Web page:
Bulgarian officials: No radiation danger from fire near Chernobyl
Bulgaria’s top fire safety and health officials have rejected as unfounded rumours on social networks of a danger to the country of radiation because of the fire that burnt near the former Chernobyl nuclear power station in Ukraine.
Operational headquarters chief Major-General Ventsislav Mutafchiyski told a special briefing on the night of April 20 that there had been rumours on social networks that dangers to Bulgaria would come from changing wind directions and rain.
The head of the fire safety and civil defence directorate, Chief Commissioner Nikolai Nikolov, said that the radiation situation in Bulgaria was monitored daily and it was currently within the normal range.
The fire near the former Chernobyl nuclear power station occurred on April 4 and had already been extinguished more than 70 hours ago, Nikolov said.
He said that his directorate was constantly monitoring the situation and was in touch with counterparts from Moldova, Ukraine and Romania.
Professor Hristomir Brunzov, director of the National Institute of Meteorology and Hydrology, said that there had been no changes in the radiation situation, even with the north-east wind.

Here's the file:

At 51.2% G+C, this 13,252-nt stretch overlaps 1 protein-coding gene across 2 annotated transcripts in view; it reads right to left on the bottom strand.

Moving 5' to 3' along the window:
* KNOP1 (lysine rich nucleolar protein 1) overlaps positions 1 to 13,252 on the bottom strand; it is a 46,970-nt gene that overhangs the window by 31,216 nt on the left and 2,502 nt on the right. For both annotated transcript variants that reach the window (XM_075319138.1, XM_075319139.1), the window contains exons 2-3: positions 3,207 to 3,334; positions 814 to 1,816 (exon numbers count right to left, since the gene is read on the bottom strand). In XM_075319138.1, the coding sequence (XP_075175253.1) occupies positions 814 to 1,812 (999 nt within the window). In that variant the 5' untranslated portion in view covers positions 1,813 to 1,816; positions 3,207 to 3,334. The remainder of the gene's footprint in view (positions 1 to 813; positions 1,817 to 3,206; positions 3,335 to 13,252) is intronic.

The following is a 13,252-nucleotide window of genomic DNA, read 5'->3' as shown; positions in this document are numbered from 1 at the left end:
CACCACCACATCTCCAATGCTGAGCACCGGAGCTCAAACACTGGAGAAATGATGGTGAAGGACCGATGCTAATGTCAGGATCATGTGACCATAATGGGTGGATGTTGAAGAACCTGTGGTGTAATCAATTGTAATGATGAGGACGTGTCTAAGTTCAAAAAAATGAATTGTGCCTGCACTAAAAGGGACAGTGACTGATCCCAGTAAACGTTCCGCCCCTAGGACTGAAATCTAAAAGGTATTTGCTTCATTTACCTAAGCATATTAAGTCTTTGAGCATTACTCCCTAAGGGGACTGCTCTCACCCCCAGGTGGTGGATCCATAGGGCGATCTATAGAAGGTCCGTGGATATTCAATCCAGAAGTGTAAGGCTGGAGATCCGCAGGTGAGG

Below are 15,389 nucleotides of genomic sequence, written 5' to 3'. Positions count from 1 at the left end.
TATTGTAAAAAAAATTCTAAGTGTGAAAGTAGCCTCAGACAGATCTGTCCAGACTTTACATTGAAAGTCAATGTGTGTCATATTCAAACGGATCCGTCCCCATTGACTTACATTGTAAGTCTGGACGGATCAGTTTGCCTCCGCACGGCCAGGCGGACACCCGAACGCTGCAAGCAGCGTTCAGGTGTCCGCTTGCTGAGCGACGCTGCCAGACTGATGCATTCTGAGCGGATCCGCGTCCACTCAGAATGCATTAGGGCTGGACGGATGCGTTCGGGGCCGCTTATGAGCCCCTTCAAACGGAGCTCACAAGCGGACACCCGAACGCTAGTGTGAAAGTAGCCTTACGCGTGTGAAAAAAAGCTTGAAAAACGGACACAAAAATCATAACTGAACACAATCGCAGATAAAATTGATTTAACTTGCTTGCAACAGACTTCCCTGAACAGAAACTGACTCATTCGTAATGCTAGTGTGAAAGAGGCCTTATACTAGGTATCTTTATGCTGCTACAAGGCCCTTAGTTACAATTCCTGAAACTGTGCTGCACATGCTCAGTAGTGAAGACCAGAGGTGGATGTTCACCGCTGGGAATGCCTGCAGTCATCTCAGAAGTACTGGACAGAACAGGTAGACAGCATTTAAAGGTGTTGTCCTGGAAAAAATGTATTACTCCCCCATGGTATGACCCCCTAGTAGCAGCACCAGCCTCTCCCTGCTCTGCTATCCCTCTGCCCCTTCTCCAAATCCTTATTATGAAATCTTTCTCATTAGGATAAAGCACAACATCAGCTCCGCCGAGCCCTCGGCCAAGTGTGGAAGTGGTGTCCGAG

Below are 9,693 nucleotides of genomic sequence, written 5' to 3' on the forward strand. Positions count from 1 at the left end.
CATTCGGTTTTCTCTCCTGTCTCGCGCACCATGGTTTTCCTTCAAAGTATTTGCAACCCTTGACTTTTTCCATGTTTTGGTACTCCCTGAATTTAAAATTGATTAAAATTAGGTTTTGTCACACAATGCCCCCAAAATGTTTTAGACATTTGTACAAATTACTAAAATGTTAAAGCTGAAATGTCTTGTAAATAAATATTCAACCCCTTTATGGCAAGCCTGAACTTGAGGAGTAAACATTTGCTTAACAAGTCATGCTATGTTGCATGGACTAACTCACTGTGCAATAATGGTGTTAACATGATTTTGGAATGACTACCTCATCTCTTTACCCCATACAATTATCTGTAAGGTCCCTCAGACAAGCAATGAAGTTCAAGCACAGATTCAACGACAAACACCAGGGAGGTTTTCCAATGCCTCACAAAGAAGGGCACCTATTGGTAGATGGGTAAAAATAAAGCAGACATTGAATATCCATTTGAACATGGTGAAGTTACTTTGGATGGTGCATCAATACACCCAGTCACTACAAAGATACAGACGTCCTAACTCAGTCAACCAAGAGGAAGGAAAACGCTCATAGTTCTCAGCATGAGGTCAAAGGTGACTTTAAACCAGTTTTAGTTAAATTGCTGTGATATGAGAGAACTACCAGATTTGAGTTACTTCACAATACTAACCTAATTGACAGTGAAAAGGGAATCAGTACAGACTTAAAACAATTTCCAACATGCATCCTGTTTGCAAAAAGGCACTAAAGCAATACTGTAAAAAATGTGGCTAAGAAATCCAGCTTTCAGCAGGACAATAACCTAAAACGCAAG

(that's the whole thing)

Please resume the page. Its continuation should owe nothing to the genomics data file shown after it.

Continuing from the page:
The early warning system for nuclear incidents had been activated at the National Institute of Meteorology and Hydrology on April 5. It had been expected that the maximum concentration would arrive in Bulgaria on April 8, but the concentration was so tiny the devices would not report it.
Nikolov said that the briefing had been held because he had received a lot of personal calls and had suggested to Prime Minister Boiko Borissov that a public announcement be made to clarify the situation.
“It was important to clarify this in the already tense situation,” Mutafchiyski said. “There is no such danger even theoretically,” he said.
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